In one place a large group of especially nice paper dolls assembled to greet their Queen, whom it was easy to see they loved dearly. These dolls marched and danced before the visitors, and then they all waved their paper handkerchiefs and sang in a sweet chorus a song called “The Flag of Our Native Land.”
At the conclusion of the song they ran up a handsome paper flag on a tall flagpole, and all of the people of the village gathered around to cheer as loudly as they could—although, of course, their voices were not especially strong.
Miss Cuttenclip was about to make her subjects a speech in reply to this patriotic song, when the Shaggy Man happened to sneeze.
He was a very loud and powerful sneezer at any time, and he had tried so hard to hold in this sneeze that when it suddenly exploded the result was terrible.
The paper dolls were mowed down by dozens, and flew and fluttered in wild confusion in every direction, tumbling this way and that and getting more or less wrinkled and bent.
A wail of terror and grief came from the scattered throng, and Miss Cuttenclip exclaimed:
“Dear me! dear me!” and hurried at once to the rescue of her overturned people.
“Oh, Shaggy Man! How could you?” asked Dorothy, reproachfully.
“I couldn’t help it—really I couldn’t,” protested the Shaggy Man, looking quite ashamed. “And I had no idea it took so little to upset these paper dolls.”
“So little!” said Dorothy. “Why, it was ‘most as bad as a Kansas cyclone.” And then she helped Miss Cuttenclip rescue the paper folk and stand them on their feet again. Two of the cardboard houses had also tumbled over, and the little Queen said she would have to repair them and paste them together before they could be lived in again.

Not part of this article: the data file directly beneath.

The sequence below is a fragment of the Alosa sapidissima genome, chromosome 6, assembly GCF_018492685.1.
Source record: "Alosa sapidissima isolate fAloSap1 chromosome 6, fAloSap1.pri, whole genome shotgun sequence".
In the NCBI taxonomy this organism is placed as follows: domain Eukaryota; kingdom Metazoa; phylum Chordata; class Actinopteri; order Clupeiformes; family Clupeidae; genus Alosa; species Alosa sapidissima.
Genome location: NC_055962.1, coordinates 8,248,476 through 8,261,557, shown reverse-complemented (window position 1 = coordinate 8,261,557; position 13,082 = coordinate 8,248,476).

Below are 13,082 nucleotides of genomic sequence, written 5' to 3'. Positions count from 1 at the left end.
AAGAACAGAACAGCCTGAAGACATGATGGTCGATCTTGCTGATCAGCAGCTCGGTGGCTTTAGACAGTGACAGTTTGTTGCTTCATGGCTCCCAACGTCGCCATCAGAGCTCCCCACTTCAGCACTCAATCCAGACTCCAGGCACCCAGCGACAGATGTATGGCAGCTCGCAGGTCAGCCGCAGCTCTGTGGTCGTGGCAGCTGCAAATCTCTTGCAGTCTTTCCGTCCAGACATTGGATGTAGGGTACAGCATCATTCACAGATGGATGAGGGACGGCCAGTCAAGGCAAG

And now, fearing they might do more damage to the flimsy paper people, they decided to go away. But first they thanked Miss Cuttenclip very warmly for her courtesy and kindness to them.
“Any friend of Princess Ozma is always welcome here—unless he sneezes,” said the Queen with a rather severe look at the Shaggy Man, who hung his head. “I like to have visitors admire my wonderful village, and I hope you will call again.”
Miss Cuttenclip herself led them to the door in the wall, and as they passed along the street the paper dolls peeped at them half fearfully from the doors and windows. Perhaps they will never forget the Shaggy Man’s awful sneeze, and I am sure they were all glad to see the meat people go away.